16. Cohan, C.H.; Neumann, J.T.; Dave, K.R.; Alekseyenko, A.; Binkert, M.; Stransky, K.; Lin, H.W.; Barnes, C.A.; Wright, C.B.; Perez-Pinzon, M.A. Effect of cardiac arrest on cognitive impairment and hippocampal plasticity in middle-aged rats. PLoS ONE 2015, 10, e0124918. [Google Scholar] [CrossRef] [PubMed]
  17. Pluta, R. Resuscitation of the rabbit brain after acute complete ischemia lasting up to 1 h. Pathophysiological and pathomorphological observations. Resuscitation 1987, 15, 267–287. [Google Scholar] [CrossRef]
  18. Pluta, R.; Lossinsky, A.S.; Wisniewski, H.M.; Mossakowski, M.J. Early blood-brain barrier changes in the rat following transient complete cerebral ischemia induced by cardiac arrest. Brain Res. 1994, 633, 41–52. [Google Scholar] [CrossRef]
  19. Pluta, R.; Kida, E.; Lossinsky, A.S.; Golabek, A.A.; Mossakowski, M.J.; Wisniewski, H.M. Complete cerebral ischemia with shortterm survival in rats induced by cardiac arrest: I. Extracellular accumulation of Alzheimer’s β-amyloid protein precursor in the brain. Brain Res. 1994, 649, 323–328. [Google Scholar] [CrossRef]
  20. Pluta, R. From brain ischemia-reperfusion injury to possible sporadic Alzheimer’s disease. Curr. Neurovasc. Res. 2004, 1, 441–453. [Google Scholar] [CrossRef]
  21. Pluta, R. Is the ischemic blood-brain barrier insufficiency responsible for full-blown Alzheimer’s disease? Neurol. Res. 2006, 28, 266–271. [Google Scholar] [CrossRef] [PubMed]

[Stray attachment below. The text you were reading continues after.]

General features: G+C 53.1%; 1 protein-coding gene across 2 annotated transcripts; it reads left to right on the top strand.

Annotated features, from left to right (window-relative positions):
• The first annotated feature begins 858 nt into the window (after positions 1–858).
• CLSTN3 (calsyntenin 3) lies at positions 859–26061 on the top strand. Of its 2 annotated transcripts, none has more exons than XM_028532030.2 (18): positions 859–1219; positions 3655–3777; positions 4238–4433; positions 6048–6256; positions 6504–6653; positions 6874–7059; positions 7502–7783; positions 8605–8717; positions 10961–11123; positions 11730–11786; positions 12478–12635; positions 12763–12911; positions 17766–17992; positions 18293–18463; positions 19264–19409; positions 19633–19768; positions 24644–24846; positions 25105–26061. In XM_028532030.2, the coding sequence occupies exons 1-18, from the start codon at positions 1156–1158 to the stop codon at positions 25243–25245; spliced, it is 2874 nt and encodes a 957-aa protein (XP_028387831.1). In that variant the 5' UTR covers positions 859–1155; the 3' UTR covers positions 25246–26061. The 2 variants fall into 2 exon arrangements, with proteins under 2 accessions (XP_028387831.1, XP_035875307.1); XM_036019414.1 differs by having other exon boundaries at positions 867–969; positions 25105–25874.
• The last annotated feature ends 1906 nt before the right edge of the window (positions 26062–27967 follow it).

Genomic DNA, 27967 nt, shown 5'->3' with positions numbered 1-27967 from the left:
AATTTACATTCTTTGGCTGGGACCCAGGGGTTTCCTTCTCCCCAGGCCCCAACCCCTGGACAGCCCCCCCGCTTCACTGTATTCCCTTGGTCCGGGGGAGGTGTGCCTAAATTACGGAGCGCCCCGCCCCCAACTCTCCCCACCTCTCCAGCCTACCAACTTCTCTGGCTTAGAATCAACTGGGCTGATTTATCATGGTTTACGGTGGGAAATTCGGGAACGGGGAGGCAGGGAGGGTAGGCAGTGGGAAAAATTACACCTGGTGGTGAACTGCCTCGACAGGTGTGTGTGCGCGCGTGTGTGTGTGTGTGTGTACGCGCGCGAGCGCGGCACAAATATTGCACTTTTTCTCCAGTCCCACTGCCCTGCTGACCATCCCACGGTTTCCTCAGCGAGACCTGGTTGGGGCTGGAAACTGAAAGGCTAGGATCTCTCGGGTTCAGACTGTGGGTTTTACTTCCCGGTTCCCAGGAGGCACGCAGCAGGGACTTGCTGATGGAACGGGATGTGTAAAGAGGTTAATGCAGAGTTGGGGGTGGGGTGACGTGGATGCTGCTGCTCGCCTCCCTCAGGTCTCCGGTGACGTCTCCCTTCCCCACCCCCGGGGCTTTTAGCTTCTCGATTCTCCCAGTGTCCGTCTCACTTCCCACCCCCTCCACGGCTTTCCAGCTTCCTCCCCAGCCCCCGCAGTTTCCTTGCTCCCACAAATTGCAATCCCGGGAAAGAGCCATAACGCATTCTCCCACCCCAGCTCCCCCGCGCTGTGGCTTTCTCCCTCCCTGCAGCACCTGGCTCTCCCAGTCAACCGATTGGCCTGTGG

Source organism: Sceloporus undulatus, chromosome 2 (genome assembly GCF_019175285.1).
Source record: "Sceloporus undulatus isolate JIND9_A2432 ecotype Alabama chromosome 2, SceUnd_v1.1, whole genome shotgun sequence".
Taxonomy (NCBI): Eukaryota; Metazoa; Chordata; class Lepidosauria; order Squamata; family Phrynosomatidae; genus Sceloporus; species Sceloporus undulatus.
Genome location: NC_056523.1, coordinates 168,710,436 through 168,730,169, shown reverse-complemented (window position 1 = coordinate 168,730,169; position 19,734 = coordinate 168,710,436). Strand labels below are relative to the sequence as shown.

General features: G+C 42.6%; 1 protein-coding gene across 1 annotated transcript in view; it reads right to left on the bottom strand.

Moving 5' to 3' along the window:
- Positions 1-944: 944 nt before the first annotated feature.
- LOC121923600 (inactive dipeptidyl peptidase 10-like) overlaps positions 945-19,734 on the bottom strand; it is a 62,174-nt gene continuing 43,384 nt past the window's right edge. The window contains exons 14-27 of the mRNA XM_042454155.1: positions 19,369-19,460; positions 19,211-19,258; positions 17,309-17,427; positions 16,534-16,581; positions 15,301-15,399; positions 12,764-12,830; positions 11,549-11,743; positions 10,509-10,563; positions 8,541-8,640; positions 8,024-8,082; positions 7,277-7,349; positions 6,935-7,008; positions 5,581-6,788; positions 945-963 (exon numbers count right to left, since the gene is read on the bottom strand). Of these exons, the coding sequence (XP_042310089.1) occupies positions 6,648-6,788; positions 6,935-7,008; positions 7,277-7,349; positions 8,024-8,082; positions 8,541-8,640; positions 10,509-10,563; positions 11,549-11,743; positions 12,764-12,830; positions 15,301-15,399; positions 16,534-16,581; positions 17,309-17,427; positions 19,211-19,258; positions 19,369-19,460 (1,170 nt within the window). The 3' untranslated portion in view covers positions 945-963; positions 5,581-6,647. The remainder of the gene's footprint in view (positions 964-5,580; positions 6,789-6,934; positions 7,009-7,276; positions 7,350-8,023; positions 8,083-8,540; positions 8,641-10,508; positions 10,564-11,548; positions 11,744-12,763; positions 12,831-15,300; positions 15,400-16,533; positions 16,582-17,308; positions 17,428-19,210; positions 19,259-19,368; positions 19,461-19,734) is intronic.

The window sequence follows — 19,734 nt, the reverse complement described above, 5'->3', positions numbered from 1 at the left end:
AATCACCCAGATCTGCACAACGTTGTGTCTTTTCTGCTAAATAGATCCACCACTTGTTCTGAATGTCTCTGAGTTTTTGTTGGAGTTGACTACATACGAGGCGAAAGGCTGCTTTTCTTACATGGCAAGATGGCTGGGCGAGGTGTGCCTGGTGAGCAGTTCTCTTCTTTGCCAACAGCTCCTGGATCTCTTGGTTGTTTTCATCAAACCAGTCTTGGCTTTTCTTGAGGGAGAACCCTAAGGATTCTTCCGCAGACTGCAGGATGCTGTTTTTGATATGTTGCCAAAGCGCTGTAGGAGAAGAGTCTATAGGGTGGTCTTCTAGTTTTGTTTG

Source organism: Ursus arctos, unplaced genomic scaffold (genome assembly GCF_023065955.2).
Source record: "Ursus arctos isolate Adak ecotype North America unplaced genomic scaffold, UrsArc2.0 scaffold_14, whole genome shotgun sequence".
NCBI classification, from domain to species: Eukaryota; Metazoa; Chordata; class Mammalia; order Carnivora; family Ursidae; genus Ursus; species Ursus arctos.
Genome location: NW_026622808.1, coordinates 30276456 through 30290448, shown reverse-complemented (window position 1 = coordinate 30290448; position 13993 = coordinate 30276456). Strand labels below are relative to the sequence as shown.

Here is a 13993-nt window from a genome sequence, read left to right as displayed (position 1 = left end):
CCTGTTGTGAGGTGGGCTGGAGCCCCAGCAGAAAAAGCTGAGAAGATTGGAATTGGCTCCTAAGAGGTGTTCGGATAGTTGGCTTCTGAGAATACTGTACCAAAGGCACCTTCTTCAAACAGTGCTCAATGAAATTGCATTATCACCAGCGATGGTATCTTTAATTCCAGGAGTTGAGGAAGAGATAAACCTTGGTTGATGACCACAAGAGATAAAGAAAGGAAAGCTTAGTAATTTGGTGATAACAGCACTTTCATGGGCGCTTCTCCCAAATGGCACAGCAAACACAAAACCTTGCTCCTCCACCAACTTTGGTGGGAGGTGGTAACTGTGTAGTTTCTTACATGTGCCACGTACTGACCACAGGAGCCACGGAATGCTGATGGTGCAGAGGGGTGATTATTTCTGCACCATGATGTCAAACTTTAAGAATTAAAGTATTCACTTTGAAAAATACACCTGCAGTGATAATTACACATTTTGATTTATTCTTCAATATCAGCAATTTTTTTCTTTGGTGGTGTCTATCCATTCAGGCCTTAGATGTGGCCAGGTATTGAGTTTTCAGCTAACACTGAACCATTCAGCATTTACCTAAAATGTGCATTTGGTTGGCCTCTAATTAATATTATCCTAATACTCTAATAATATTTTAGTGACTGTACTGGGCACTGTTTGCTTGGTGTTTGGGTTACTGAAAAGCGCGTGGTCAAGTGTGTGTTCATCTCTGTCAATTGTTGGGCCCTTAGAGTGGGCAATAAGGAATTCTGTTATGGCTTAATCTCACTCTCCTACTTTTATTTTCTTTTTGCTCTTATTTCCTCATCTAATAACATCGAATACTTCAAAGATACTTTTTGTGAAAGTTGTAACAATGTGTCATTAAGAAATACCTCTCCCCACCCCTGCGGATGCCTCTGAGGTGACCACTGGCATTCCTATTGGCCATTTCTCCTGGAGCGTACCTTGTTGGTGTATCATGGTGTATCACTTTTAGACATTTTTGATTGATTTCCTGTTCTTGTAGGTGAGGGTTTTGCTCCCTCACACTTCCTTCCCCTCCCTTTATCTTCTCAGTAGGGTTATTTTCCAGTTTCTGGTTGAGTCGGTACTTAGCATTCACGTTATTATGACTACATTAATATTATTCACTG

22. Pluta, R. Role of ischemic blood–brain barrier on amyloid plaques development in Alzheimer’s disease brain. Curr. Neurovasc. Res. 2007, 4, 121–129. [Google Scholar] [CrossRef] [PubMed]
  23. Pluta, R.; Kocki, J.; Maciejewski, R.; Ułamek-Kozioł, M.; Jabłoński, M.; Bogucka-Kocka, A.; Czuczwar, S.J. Ischemia signalling to Alzheimer-related genes. Curr. Neurovasc. Res. 2012, 50, 322–329. [Google Scholar] [CrossRef]
  24. Akinyemi, R.O.; Mukaetova-Ladinska, E.B.; Attems, J.; Ihara, M.; Kalaria, R.N. Vascular risk factors and neurodegeneration in ageing related dementias: Alzheimer’s disease and vascular dementia. Curr. Alzheimer Res. 2013, 10, 642–653. [Google Scholar] [CrossRef] [PubMed]
  25. Kelleher, R.J.; Soiza, R.L. Evidence of endothelial dysfunction in the development of Alzheimer’s disease: Is Alzheimer’s a vascular disorder? Am. J. Cardiovasc. Dis. 2013, 3, 197–226. [Google Scholar] [PubMed]
  26. Pluta, R.; Furmaga-Jabłońska, W.; Maciejewski, R.; Ułamek-Kozioł, M.; Jabłoński, M. Brain ischemia activates β- and γ secretase cleavage of amyloid precursor protein: Significance in sporadic Alzheimer’s disease. Mol. Neurobiol. 2013, 47, 425–434. [Google Scholar] [CrossRef]
  27. Pluta, R.; Jabłoński, M.; Ułamek-Kozioł, M.; Kocki, J.; Brzozowska, J.; Januszewski, S.; Furmaga-Jabłońska, W.; Bogucka-Kocka, A.; Maciejewski, R.; Czuczwar, S.J. Sporadic Alzheimer’sdisease begins as episodes of brain ischemia and ischemically dysregulated Alzheimer’s disease genes. Mol. Neurobiol. 2013, 48, 500–515. [Google Scholar] [CrossRef] [PubMed]